POW Guide to Great Leaders and Survival

Lee Ellis was a prisoner of war for over 5 years during the Vietnam War. In a small cell, about 6×7 feet with no books, certainly no TV or entertainment, frequent torture and massive isolation, he and his fellow prisoners had to go inward to find strength and outward to connect and support each other through brutal conditions. With that set up, it is not surprising to see Ellis write and teach leadership skills.

Recently, he wrote a column for the American Management Association based on his new book, “Leading with Honor.”   You can see how many of today’s leaders have failed at this. Just look at an average day’s headlines:  “At British Inquiry, Murdoch Apologizes Over Scandal,”  “Ex-President of Liberia Aided War Crimes” and “Edwards Trial on Campaign Finance Begins”.. the list goes on and on.

Ellis’ book explores 14 leadership principles gleaned from surviving as a POW.

Ellis writes in his AMA article:  

“It seems ironic that some of the best examples of leading with honor come from the POW camps of North Vietnam, an environment so life-threatening that one might expect to see frequent examples of self-centered, self-serving leadership. But when life and limb were on the line, these brave leaders chose honor rather than comfort, humiliation rather than cooperation with the enemy. Their courageous service can inspire and show us what is required to lead with honor.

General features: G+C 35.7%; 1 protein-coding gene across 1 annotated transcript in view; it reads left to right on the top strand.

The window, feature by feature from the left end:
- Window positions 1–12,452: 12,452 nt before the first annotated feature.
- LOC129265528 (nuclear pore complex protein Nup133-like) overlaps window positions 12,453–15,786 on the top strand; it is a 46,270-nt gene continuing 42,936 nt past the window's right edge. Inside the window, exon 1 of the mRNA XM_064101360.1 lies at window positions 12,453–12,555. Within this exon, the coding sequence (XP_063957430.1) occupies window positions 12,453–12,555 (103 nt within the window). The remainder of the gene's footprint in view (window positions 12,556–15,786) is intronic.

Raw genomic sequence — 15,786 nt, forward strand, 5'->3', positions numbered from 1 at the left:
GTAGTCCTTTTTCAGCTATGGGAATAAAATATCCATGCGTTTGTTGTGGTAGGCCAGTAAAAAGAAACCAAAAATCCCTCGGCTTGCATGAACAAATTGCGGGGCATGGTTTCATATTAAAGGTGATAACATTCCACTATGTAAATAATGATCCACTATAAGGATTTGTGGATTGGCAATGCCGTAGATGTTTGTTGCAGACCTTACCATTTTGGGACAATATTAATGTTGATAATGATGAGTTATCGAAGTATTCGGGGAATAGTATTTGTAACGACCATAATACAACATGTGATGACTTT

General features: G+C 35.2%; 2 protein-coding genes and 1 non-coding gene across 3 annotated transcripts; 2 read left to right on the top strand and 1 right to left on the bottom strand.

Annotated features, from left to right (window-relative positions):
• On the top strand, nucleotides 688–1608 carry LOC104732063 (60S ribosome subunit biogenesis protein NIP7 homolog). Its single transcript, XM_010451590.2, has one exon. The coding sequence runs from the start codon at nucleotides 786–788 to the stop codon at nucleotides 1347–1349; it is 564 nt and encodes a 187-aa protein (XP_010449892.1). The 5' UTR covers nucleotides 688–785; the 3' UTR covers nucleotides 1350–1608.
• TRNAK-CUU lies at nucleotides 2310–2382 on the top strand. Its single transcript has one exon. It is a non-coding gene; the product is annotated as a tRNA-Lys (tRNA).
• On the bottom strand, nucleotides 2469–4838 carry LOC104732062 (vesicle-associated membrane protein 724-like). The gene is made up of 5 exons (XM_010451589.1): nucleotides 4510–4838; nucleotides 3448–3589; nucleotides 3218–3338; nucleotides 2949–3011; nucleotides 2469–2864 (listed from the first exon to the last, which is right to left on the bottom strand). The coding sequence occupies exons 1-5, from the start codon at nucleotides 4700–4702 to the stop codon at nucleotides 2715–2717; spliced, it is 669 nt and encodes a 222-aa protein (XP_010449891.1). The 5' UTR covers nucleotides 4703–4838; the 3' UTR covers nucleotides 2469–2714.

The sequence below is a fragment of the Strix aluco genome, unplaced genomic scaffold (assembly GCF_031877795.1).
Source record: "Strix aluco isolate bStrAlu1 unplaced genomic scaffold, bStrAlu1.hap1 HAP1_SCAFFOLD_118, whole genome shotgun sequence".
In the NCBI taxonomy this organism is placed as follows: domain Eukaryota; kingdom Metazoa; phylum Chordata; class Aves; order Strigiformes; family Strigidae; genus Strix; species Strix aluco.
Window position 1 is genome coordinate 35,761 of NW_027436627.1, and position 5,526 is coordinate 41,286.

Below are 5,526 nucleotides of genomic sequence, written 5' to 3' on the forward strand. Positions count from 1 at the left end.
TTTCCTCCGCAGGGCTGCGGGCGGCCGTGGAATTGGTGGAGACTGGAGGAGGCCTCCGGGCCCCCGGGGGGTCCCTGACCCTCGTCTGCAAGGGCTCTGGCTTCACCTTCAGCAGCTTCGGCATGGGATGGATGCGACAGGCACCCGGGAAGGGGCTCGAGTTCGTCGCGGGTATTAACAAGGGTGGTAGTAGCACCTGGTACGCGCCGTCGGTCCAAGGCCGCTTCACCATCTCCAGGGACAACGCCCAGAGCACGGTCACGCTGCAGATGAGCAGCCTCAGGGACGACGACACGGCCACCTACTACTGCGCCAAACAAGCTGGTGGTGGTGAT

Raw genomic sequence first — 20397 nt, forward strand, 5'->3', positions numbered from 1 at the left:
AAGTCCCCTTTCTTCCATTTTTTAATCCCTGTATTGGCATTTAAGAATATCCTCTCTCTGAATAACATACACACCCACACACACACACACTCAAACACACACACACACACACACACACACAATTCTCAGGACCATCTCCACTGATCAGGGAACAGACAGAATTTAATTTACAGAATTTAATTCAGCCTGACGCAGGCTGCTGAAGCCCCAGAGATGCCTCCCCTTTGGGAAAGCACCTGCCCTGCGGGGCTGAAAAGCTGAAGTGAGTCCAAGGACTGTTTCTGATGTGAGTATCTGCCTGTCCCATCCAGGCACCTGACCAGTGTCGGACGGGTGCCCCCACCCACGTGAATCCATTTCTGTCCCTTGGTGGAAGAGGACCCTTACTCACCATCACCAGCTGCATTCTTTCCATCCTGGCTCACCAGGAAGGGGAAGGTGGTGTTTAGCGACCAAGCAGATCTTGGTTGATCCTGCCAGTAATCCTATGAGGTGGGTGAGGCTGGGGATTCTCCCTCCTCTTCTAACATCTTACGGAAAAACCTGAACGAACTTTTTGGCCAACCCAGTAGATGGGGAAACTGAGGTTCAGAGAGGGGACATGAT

Great leaders know that fear is the norm, and they know they must lean into the pain of their fears to do what they know is right. Courage does not mean that you are not afraid, but it does mean that you do what is right even when it feels scary or unnatural.”

The last part of his quote is italicized because it’s so incredibly important in self-management and not letting emotions or discomfort rule our actions or character. 

Following are some ways Ellis suggests leaders could use to set up a framework for good decision-making: 

  1. Know Yourself: Few will ever be POWs, but eventually we will all face situations that expose who we really are. Spend time with yourself and go deep. Accept who you are, but realize there is always room for growth; work every day to build yourself strong so you can lead authentically, from the inside out.
  2. Clarify your values and standards and commit to them. The POWs had a uniform code of conduct that everyone knew and was charged with following. It acted like signs along the road giving direction and providing a framework for decisions, choices, and behaviors, helping them stay on the right path even in the most difficult situations.
  3. Confront your doubts and fears. Fears and insecurities take out more leaders than anything else and they generally can be traced back to your early start.
  4. Connect with your support team. In your struggle to lead with honor, you are like any other warrior—it’s not good to fight alone.

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